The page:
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Just the Facts on Hurricanes

Roger Pielke Jr, Forbes

The 2019 North Atlantic hurricane season ends officially later this week. Here I am going to give you the straight scoop on hurricanes.

just the facts on hurricanes

Everything that follows is fully consistent with recent scientific assessments of the Intergovernmental Panel on Climate ChangeU.S. National Climate Assessment and World Meteorological Organization. In fact, the information below comes straight out of these authoritative assessment reports.

Before proceeding, it is important to point out that hurricanes, and tropical cyclones more generally, are a big deal. They can kill in the thousands and cause hundreds of billions of dollars in damage. They deserve our attention. But when I started studying hurricanes in 1994 as a post-doctoral researcher at the U.S. National Center for Atmospheric Research, I could never have guessed that these powerful storms would be a highly politicized area of science 25 years later.

Climate change is real, and is expected to have impacts on tropical cyclones. I have long advocated for aggressive mitigation and adaptation policies and nothing below is to the contrary. In fact, I think that scientific accuracy and effective policy making go hand-in-hand.

So let’s look at a few questions and answers, on some key topics related to hurricanes and tropical cyclones more generally. In my experience, many are surprised by the information below from official databases and leading scientific assessments.

Have landfalling hurricanes or major hurricanes (those of Category 3 strength or greater) in the United States become more common since 1900?


The graphs below show the data (updated from this paper, with data from NOAA). The past 14 years have seen the fewest landfalls of major hurricanes (3) of any such period since 1900. The 14 years ending 1928 saw 13 major hurricanes hit the United States.

US huricanes
U.S. mainland landfalling hurricanes, 1990 through 24 November 2019.R. PIELKE JR.
US major hurricanes
U.S. mainland landfalling major (Category 3+) hurricanes, 1990 to 24 November 2019.R. PIELKE JR.

Once past damage is adjusted for the presence of more people, more property and more wealth, has damage increased?


Since there is no trend in hurricane landfalls, especially in the strongest storms which cause the overwhelming majority of damage, we should not expect to see any trend in damage after such adjustments. The graph below shows the data (updated from this paper).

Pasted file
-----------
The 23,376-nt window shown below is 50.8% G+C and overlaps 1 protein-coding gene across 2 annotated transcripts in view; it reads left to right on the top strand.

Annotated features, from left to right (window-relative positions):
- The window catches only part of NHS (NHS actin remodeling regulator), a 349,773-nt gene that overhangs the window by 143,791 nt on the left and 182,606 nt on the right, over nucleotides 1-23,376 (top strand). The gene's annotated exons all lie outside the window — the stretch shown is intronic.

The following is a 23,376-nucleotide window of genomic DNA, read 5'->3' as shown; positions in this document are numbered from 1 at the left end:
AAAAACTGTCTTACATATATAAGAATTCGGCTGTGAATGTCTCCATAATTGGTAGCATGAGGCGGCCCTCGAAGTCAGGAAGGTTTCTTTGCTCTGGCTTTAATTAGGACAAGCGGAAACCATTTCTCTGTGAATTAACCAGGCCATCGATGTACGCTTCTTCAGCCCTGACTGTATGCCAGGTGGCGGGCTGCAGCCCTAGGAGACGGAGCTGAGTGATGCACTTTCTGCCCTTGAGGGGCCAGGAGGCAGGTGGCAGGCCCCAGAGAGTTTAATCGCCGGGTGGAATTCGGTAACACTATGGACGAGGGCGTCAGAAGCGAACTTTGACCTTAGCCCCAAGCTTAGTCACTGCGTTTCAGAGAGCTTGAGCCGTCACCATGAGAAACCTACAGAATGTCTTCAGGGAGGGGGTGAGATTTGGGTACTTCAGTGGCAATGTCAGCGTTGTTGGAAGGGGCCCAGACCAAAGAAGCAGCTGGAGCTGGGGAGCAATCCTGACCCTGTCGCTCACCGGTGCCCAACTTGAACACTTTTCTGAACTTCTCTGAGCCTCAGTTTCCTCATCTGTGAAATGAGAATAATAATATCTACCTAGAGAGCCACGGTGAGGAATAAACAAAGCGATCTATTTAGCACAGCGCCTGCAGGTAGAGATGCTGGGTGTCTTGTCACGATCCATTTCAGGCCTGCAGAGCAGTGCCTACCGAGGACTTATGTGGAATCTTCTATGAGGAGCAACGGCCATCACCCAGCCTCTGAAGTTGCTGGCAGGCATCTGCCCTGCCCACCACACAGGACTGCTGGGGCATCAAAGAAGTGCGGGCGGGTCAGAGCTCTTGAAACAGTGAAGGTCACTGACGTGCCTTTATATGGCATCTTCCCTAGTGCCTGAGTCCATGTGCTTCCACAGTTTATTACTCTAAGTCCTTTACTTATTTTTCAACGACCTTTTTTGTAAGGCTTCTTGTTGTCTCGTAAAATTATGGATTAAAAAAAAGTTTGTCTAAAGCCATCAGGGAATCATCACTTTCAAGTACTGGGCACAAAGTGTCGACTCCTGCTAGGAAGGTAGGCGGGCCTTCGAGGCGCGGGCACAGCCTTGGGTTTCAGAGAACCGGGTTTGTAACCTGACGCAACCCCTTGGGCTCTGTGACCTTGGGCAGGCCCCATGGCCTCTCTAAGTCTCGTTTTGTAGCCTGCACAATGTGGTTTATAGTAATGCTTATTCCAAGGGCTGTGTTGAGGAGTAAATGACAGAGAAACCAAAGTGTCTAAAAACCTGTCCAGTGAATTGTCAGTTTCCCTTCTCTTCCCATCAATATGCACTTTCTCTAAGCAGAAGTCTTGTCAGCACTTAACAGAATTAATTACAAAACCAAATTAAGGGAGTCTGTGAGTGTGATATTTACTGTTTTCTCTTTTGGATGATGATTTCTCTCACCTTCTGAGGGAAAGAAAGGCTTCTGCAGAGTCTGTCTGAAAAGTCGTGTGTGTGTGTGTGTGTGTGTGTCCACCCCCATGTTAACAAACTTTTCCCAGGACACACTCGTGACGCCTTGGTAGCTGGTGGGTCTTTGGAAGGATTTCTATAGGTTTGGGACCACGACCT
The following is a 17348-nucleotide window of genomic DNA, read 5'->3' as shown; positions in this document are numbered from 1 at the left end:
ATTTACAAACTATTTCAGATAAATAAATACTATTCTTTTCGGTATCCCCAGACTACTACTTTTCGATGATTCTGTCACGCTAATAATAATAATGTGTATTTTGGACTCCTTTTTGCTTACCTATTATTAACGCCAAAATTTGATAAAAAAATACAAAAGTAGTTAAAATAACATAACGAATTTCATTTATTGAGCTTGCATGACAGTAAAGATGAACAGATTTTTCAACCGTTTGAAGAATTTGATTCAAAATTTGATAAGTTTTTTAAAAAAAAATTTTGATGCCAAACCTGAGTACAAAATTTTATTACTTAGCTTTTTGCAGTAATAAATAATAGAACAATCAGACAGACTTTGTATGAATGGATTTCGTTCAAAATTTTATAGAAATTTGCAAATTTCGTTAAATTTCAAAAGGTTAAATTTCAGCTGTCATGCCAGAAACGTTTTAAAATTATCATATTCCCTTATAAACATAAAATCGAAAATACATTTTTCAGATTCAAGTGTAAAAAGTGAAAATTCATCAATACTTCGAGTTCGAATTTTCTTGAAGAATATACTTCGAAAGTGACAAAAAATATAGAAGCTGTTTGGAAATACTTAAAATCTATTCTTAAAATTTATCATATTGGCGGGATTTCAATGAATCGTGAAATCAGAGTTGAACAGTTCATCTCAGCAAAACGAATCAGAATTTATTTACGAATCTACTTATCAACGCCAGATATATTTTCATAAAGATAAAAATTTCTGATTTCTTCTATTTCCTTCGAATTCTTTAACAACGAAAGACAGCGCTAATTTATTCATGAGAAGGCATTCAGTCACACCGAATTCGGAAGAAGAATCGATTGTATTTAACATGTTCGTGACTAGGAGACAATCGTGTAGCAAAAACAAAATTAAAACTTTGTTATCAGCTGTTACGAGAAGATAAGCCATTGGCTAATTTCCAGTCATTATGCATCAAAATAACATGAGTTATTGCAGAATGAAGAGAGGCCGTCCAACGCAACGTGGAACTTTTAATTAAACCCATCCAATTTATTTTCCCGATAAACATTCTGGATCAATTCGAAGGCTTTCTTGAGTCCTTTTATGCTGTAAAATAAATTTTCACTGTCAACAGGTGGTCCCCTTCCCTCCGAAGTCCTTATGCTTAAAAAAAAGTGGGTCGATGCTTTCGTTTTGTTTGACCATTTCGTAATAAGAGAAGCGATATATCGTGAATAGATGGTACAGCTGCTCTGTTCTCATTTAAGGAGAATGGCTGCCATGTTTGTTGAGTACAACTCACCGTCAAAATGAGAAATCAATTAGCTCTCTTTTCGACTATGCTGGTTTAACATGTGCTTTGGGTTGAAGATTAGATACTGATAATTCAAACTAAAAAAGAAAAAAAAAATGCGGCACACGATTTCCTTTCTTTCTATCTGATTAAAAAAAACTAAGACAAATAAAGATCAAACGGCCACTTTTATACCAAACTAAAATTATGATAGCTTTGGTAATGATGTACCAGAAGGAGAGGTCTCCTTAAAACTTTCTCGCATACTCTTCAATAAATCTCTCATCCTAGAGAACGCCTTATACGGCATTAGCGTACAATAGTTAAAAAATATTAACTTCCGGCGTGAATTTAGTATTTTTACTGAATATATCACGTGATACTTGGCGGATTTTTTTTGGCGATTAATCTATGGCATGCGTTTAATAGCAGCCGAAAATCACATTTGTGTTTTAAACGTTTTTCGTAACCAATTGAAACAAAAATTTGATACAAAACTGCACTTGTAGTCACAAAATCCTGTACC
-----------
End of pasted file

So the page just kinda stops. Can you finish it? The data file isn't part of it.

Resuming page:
Normalized US hurricane damage.
U.S. mainland hurricane damage 1900 to 2019, normalized to 2019 values. Note 2018 and 2019 are … [+]R. PIELKE JR.

U.S. landfalling hurricanes are just a small subset of all North Atlantic hurricanes. Have North Atlantic hurricanes increased in frequency or intensity?

There is a strong consensus within the scientific community that available evidence does not support claims of increasing North Atlantic hurricane activity. The IPCC Fifth Assessment Report (AR5) concluded, “No robust trends in annual numbers of tropical storms, hurricanes and major hurricanes counts have been identified over the past 100 years in the North Atlantic basin.” More recently, the Geophysical Fluid Dynamics Laboratory of NOAA concluded, “the historical Atlantic hurricane frequency record does not provide compelling evidence for a substantial greenhouse warming-induced long-term increase.”

Since 1970 hurricane activity has increased in the Atlantic, but there is disagreement among consensus assessments on whether this increase is part of the normal ups and downs of hurricane activity or is beyond documented variability. 

On the one hand, the US NCA concluded, “Despite the level of disagreement about the relative magnitude of human influences, there is broad agreement that human factors have had an impact on the observed oceanic and atmospheric variability in the North Atlantic, and there is medium confidence that this has contributed to the observed increase in hurricane activity since the 1970s. This is essentially unchanged from the IPCC AR5 statement.”

On the other hand, the WMO tropical cyclone expert assessmentconcluded: “only 1 of 11 authors agreed with the following statement: ‘the balance of evidence suggests that there has been a detectable increase in North Atlantic [tropical cyclone] activity since the 1970s’.” It will be interesting how the next IPCC report adjudicates between these differing views.

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